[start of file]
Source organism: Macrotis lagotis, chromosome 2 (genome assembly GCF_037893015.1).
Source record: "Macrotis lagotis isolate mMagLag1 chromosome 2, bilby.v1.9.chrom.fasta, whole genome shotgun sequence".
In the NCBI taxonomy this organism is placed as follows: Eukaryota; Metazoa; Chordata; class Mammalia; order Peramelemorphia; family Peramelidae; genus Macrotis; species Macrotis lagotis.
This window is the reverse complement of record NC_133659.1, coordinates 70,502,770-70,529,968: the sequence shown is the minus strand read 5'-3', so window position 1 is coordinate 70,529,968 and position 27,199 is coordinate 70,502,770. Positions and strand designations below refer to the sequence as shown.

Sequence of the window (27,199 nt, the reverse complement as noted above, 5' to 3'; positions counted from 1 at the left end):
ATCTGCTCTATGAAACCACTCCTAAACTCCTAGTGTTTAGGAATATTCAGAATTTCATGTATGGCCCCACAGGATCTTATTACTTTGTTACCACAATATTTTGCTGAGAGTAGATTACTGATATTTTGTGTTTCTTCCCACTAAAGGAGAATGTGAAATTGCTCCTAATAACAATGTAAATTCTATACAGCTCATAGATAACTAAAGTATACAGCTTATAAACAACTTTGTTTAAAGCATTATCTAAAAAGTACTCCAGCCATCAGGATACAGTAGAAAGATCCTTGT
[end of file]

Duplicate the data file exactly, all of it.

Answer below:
Source organism: Macrotis lagotis, chromosome 2 (genome assembly GCF_037893015.1).
Source record: "Macrotis lagotis isolate mMagLag1 chromosome 2, bilby.v1.9.chrom.fasta, whole genome shotgun sequence".
In the NCBI taxonomy this organism is placed as follows: Eukaryota; Metazoa; Chordata; class Mammalia; order Peramelemorphia; family Peramelidae; genus Macrotis; species Macrotis lagotis.
This window is the reverse complement of record NC_133659.1, coordinates 70,502,770-70,529,968: the sequence shown is the minus strand read 5'-3', so window position 1 is coordinate 70,529,968 and position 27,199 is coordinate 70,502,770. Positions and strand designations below refer to the sequence as shown.

Sequence of the window (27,199 nt, the reverse complement as noted above, 5' to 3'; positions counted from 1 at the left end):
ATCTGCTCTATGAAACCACTCCTAAACTCCTAGTGTTTAGGAATATTCAGAATTTCATGTATGGCCCCACAGGATCTTATTACTTTGTTACCACAATATTTTGCTGAGAGTAGATTACTGATATTTTGTGTTTCTTCCCACTAAAGGAGAATGTGAAATTGCTCCTAATAACAATGTAAATTCTATACAGCTCATAGATAACTAAAGTATACAGCTTATAAACAACTTTGTTTAAAGCATTATCTAAAAAGTACTCCAGCCATCAGGATACAGTAGAAAGATCCTTGT